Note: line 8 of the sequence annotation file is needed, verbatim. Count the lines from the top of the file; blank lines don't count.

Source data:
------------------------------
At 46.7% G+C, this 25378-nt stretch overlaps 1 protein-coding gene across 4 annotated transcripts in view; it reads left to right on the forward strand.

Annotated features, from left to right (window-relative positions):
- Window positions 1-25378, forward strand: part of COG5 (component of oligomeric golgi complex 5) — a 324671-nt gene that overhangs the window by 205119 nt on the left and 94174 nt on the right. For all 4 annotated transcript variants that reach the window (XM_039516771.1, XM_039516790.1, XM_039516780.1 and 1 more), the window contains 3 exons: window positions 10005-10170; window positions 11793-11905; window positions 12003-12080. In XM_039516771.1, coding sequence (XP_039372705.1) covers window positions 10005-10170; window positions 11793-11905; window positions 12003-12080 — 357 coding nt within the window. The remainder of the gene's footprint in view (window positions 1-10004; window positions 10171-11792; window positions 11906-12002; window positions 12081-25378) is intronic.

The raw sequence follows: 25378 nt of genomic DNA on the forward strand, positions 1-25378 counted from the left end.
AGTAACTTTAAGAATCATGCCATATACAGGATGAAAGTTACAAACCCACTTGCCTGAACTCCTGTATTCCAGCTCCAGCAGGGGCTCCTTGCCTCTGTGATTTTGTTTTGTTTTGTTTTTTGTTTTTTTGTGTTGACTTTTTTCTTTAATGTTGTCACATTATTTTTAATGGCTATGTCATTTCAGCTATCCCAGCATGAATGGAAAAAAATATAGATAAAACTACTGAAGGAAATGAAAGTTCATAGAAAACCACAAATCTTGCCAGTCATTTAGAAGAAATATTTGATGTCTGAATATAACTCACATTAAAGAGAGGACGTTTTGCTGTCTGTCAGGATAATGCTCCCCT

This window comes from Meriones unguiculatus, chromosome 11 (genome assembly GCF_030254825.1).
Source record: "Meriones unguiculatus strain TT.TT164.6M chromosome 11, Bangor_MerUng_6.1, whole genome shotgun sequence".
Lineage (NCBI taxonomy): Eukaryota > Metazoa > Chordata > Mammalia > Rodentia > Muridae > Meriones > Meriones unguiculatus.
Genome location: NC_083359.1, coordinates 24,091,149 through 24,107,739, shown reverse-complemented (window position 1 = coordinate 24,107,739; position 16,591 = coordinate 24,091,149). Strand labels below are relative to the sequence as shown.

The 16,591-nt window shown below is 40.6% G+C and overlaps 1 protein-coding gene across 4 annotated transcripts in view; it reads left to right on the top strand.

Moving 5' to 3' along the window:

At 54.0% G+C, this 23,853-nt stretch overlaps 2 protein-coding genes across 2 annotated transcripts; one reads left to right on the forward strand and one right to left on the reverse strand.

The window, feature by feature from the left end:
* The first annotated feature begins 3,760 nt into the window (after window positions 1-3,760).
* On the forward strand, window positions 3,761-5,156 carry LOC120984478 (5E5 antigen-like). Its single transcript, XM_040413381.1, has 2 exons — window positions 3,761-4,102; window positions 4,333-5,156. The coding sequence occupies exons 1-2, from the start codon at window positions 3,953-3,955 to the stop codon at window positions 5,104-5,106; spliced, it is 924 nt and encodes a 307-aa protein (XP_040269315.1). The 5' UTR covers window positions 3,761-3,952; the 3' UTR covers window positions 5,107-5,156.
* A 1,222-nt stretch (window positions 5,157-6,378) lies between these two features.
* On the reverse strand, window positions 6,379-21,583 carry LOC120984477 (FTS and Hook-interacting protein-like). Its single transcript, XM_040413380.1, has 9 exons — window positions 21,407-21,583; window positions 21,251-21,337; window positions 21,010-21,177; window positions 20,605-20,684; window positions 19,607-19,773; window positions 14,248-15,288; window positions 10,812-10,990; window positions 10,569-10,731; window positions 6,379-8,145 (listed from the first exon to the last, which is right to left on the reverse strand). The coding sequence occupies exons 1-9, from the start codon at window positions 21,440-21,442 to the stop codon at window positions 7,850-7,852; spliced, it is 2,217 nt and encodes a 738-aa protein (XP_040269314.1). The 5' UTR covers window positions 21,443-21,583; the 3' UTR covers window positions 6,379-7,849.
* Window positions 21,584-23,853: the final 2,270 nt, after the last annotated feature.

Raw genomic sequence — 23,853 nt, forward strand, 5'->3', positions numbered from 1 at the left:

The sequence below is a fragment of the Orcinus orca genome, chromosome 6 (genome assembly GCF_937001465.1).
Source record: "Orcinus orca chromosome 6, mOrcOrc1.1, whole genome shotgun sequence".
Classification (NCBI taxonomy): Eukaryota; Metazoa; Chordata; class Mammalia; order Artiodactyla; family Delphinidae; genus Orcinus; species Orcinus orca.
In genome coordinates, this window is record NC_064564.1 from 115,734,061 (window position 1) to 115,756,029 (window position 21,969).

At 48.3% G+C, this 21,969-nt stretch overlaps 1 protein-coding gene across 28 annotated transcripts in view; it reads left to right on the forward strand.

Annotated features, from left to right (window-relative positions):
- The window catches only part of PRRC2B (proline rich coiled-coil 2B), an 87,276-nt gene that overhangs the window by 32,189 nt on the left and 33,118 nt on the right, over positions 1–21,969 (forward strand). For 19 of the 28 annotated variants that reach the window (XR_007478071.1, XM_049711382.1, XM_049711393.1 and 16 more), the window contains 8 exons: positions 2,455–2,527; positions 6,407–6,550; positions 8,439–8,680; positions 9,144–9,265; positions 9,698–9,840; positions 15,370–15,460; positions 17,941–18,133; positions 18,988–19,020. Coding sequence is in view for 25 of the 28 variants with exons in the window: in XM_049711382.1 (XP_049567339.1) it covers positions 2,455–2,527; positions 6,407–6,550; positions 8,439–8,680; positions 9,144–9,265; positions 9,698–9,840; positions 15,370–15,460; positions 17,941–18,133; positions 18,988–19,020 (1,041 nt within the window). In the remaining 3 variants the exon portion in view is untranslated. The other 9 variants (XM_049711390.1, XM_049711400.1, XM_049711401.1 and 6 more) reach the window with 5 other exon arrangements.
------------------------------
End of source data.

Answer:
Lineage (NCBI taxonomy): Eukaryota > Metazoa > Chordata > Mammalia > Rodentia > Muridae > Meriones > Meriones unguiculatus.